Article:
Schools

DfE pledges £21m to train educational psychologists

Ministers agree extension of current scheme which provides free doctorates for those who agree to work for councils

Ministers agree extension of current scheme which provides free doctorates for those who agree to work for councils

Educational psychologists are to be balloted on strike action

The government has extended its scheme to train 200 educational psychologists per year after committing £21 million in funding to boost numbers.

The scheme, currently run by 12 universities and an NHS trust, offers a free postgraduate doctorate degree in exchange for at least two years working for a local authority or alternative setting after graduation.

The Department for Education said it was launching a “market engagement” exercise for the new contract, which would run from September 2023 and be worth up to £32.2 million for three cohorts.

£21 million in funding for the first two cohorts was confirmed this week. A further £11.2 million in funding for the third cohort is depending on the next spending review.

The budget “would be expected to fund the full three-year tuition fees for trainee educational psychologists, as well as a first-year bursary payment for trainees, and associated course administration costs”.

Ministers have been funding training for educational psychologists for several years, amid fears about the numbers available to work with schools. They play a key role in allocating education, health and care plans to pupils with special educational needs and disabilities.

But Schools Week revealed in 2017 that the number of educational psychologists working for councils dropped from 1,900 in 2010, to 1,650 in 2015.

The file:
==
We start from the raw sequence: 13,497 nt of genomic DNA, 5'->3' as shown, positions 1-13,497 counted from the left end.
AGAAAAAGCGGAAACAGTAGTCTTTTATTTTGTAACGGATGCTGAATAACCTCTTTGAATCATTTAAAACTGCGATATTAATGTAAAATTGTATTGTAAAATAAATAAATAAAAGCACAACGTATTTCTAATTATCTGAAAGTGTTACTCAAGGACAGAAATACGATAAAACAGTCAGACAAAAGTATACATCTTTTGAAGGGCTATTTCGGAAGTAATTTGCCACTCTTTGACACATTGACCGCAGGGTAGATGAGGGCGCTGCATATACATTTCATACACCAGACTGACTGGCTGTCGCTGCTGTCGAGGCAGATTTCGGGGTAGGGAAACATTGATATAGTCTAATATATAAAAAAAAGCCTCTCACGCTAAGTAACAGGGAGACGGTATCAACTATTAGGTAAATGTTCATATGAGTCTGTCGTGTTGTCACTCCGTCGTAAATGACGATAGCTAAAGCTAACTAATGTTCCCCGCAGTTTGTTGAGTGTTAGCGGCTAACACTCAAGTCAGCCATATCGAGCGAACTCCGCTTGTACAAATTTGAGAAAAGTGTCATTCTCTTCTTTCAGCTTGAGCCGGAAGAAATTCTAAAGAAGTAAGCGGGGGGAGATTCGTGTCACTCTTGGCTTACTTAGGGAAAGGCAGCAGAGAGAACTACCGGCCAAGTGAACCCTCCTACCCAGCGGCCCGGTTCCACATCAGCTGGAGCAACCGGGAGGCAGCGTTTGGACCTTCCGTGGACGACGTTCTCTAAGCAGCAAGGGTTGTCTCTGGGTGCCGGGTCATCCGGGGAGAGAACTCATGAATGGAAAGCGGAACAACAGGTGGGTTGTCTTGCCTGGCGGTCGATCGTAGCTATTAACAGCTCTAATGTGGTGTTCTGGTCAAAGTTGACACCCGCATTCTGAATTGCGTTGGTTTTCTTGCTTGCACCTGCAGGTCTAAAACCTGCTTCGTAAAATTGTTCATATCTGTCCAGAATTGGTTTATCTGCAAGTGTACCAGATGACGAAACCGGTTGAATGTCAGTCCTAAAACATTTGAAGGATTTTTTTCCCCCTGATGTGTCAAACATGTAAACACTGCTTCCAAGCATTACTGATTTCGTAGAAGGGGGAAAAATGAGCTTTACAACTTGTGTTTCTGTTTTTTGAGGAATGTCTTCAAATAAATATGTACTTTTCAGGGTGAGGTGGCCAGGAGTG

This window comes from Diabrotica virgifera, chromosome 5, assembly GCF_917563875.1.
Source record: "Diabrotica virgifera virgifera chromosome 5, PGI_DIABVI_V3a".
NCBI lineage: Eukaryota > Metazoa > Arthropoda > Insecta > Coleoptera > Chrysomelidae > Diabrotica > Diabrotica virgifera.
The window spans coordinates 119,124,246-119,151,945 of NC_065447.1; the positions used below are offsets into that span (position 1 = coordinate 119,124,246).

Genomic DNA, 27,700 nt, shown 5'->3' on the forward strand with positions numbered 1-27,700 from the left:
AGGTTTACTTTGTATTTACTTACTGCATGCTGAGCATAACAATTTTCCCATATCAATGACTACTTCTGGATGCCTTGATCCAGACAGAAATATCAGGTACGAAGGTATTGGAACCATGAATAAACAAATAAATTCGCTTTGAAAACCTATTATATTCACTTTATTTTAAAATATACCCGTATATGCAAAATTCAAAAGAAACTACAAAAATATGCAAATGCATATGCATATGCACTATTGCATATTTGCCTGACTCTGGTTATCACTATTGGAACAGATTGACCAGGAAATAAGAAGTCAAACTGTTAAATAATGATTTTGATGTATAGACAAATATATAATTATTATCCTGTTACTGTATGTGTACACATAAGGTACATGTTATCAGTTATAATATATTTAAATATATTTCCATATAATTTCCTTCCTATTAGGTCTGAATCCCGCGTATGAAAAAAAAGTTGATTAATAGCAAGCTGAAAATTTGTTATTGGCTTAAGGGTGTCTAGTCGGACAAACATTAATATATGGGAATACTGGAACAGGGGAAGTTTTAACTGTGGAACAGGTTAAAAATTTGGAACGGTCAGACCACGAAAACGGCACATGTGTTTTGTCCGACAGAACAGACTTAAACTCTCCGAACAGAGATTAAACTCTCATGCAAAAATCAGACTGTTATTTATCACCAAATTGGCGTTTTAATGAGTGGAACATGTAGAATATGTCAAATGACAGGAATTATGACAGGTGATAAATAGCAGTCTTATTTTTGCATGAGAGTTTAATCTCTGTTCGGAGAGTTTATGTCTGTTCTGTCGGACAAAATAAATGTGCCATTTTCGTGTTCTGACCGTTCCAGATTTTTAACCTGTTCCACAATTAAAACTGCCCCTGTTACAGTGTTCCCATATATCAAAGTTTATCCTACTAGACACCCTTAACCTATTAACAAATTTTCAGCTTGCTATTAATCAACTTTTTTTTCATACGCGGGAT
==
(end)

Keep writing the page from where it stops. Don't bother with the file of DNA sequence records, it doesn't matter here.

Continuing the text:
Government research in 2019 found more than 90 per cent of local authority principal educational psychologists experienced more demand for their services than they are currently able to meet. Two thirds of councils reported as struggling to fill vacant positions.

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2 Comments

  1. The government needs to stop funding the bursary route and encourage the LA to pay trainees on the Soulbury scale. This would then be similar to clinical psychologists’ training posts who are salaried, and would stop trainee EPs from being used as already qualified EP during their 3 year training course. Furthmore, the government could then reallocate the funds spent on bursaries to more funded places. The shortage of EPs working in LA is not purely down to low numbers of EPs nationally. EPs are not being treated well by LA e.g. pay is low and not rising in real terms, the demands of fulfilling buy-in requests and statutory advice for EHCP processes are unrealistic etc EPs get a better work/life balance when in part-time positions and working on a contractual basis for LA. The recruitment and retention issues start at the training course level. The government providing more money will not fix the shortage of EPs working in LAs.